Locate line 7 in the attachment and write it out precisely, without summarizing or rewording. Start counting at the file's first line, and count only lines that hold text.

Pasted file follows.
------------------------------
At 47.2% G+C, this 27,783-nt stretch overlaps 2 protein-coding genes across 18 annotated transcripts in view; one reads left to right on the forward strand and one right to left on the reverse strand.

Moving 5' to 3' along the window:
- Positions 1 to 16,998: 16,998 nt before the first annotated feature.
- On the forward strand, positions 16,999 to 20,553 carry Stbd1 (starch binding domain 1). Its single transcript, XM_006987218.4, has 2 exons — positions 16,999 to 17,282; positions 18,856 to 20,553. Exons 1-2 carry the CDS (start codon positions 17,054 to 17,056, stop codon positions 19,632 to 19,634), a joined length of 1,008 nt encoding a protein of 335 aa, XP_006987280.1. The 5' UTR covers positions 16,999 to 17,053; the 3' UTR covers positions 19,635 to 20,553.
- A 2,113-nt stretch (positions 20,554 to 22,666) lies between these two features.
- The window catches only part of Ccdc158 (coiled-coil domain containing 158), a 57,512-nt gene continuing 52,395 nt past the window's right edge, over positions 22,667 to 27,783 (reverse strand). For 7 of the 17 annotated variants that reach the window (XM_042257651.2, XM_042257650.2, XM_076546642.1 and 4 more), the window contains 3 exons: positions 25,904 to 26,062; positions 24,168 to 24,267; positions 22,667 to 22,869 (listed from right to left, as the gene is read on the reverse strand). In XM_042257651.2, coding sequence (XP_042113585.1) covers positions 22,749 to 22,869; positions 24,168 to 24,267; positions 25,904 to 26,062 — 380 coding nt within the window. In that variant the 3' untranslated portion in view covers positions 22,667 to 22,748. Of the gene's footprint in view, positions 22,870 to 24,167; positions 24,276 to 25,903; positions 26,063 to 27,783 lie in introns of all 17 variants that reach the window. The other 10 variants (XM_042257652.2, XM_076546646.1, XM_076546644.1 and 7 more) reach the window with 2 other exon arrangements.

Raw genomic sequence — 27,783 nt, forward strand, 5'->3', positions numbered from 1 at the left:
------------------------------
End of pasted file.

Raw genomic sequence — 27,783 nt, forward strand, 5'->3', positions numbered from 1 at the left: